"Gee, I wish we had one of them doomsday machines." --General Turgidson (George C. Scott), Dr. Strangelove

Wednesday, September 17, 2003

I'm falling behind

I'm presently writing a novel that relates the efforts of an aging activist to obstruct the cancer-like growth of the military-industrial complex--its insinuation into a complex of media, global corporations, intelligence operations and the like. Among the difficulties I'm having in plotting the story is keeping up with the present Administration's various outrages in this regard. Bush, Ashcroft, the NeoCons and the compliant media keep trumping my most imaginative horribles. And now, with the fantastic growth of outsourcing of military functions to private corporations, I'm falling still farther behind.
This excellent Business article , detailing the growing utilization of these "corporate mercenaries" points out the many deficiencies of "privatization" of military functions (including that an outsourced mechanic can, rather than fix a broken tread on a tank on the battlefield, simply hand in his resignation to his employer or request vacation time). Indeed, as the article points out, the reason for the lousy state of amenities (such as cooked food, toilets, water) available to our troops in Iraq is that the private suppliers didn't want to get in harm's way. They didn't even deliver the mail for some weeks for fear of being shot at.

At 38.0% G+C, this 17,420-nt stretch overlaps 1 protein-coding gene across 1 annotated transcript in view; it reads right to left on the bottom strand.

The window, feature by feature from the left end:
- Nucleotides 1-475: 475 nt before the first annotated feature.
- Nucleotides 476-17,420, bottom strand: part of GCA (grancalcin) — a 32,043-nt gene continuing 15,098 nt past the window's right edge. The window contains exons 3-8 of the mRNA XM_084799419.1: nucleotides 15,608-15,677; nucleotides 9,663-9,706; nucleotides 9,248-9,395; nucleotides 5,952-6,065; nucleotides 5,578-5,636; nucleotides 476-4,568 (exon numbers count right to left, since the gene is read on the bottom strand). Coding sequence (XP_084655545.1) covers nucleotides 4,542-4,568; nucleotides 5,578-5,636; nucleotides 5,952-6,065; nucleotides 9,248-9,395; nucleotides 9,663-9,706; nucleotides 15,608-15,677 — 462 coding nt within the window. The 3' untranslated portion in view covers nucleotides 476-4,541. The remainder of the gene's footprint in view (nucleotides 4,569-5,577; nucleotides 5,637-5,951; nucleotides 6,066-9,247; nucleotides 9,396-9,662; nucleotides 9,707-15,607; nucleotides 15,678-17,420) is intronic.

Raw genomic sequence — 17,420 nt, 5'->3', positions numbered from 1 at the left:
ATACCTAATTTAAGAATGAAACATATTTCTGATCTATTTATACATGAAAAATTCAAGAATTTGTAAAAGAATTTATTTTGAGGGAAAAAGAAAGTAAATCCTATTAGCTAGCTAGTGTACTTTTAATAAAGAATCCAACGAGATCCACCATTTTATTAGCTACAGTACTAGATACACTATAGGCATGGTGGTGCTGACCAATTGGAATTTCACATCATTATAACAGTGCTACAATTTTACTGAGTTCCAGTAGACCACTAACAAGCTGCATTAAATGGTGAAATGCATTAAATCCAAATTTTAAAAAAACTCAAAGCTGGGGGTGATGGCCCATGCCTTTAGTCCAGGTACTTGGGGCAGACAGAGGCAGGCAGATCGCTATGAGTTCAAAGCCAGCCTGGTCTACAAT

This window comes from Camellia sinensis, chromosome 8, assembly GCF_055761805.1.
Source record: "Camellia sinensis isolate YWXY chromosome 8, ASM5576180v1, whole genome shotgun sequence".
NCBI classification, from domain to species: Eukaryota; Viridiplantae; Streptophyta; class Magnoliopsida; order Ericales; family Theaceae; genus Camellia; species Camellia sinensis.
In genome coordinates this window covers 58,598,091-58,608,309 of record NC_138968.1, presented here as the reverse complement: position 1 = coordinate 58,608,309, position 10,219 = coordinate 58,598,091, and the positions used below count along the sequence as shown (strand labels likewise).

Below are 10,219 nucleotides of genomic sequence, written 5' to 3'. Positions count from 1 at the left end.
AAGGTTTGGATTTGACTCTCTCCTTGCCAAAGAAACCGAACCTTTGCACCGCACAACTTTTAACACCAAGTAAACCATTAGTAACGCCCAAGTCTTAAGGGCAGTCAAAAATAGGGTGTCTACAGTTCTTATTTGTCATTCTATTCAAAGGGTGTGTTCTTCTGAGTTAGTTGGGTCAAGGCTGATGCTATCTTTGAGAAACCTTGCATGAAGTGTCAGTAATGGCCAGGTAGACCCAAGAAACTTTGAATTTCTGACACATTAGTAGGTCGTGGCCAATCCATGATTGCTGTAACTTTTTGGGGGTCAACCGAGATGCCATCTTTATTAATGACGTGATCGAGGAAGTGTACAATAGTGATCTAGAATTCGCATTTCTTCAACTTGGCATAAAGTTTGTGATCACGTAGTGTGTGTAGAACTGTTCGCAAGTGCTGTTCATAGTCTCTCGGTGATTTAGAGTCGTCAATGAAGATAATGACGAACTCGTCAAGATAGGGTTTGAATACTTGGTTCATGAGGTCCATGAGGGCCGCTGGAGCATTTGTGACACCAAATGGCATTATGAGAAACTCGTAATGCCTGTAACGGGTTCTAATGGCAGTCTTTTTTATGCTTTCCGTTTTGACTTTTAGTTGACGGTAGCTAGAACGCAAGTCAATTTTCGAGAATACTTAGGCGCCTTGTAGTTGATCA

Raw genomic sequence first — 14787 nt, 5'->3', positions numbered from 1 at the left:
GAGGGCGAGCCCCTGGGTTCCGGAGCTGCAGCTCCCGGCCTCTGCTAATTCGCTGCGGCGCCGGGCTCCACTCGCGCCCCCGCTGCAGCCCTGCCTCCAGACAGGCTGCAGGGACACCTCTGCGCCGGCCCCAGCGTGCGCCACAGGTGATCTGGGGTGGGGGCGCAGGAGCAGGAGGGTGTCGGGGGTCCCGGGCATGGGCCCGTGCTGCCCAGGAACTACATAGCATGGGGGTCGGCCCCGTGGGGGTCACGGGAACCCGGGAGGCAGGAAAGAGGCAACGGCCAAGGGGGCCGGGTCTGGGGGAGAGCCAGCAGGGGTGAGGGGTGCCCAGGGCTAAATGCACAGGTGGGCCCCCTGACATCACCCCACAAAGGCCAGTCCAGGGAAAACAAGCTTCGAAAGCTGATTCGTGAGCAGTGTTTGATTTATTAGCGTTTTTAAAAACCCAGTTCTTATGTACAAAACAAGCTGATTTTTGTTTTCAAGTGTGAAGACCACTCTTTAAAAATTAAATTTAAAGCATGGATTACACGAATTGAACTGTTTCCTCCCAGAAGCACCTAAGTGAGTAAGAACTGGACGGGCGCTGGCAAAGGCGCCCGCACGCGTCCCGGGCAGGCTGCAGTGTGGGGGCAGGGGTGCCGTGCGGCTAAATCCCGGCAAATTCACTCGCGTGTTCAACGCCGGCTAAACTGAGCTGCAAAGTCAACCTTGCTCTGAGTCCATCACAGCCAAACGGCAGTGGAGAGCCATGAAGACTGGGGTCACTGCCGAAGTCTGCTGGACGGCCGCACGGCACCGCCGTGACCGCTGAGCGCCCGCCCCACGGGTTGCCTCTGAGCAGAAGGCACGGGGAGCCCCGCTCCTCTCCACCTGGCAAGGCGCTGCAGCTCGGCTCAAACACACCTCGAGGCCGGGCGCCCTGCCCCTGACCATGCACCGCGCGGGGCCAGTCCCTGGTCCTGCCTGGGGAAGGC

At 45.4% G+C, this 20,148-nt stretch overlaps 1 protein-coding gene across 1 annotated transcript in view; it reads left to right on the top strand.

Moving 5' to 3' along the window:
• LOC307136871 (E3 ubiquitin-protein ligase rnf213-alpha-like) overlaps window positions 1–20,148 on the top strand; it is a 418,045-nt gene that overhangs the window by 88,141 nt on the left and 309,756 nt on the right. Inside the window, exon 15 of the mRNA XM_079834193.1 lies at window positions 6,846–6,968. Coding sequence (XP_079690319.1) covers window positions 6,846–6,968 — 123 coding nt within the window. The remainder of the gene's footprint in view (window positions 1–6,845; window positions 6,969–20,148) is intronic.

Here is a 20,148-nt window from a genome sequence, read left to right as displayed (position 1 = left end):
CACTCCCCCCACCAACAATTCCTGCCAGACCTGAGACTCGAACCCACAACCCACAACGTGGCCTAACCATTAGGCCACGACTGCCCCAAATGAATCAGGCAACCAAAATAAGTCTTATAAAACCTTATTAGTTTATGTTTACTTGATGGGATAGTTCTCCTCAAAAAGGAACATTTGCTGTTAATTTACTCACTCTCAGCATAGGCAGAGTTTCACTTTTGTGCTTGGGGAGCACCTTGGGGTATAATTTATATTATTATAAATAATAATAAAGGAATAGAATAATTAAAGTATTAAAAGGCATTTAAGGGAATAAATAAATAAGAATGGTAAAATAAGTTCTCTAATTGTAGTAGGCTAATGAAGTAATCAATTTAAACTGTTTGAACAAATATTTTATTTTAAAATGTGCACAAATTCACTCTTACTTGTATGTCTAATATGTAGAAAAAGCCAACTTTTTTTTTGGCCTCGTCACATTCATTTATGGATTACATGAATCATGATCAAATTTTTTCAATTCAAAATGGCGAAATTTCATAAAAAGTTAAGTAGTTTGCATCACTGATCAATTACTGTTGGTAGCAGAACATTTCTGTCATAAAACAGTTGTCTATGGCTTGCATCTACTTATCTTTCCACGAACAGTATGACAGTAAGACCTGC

At the end of the article, the authors equate this phenomenom to that of which Eisenhower spoke in his farewell address to the nation in 1961, when he warned of the growth of the military-industrial complex. It is here in Iraq, in a new form, and it's called Brown and Root, a subsidiary of Dick Cheney's Halliburton Industries.
So, it's off to the computer. I've got to revise my novel again.

Fun, fun, fun

The headline in the Guardian is "Saudis Consider Nuclear Bomb." The most enjoyable article about nuclear proliferation I've ever read. I cannot wait, cannot wait, to learn (if we learn anything at all) how the Bushies deal with this development. Talk about rock and a hard place. I can't stop smiling.

Blair on the hotseat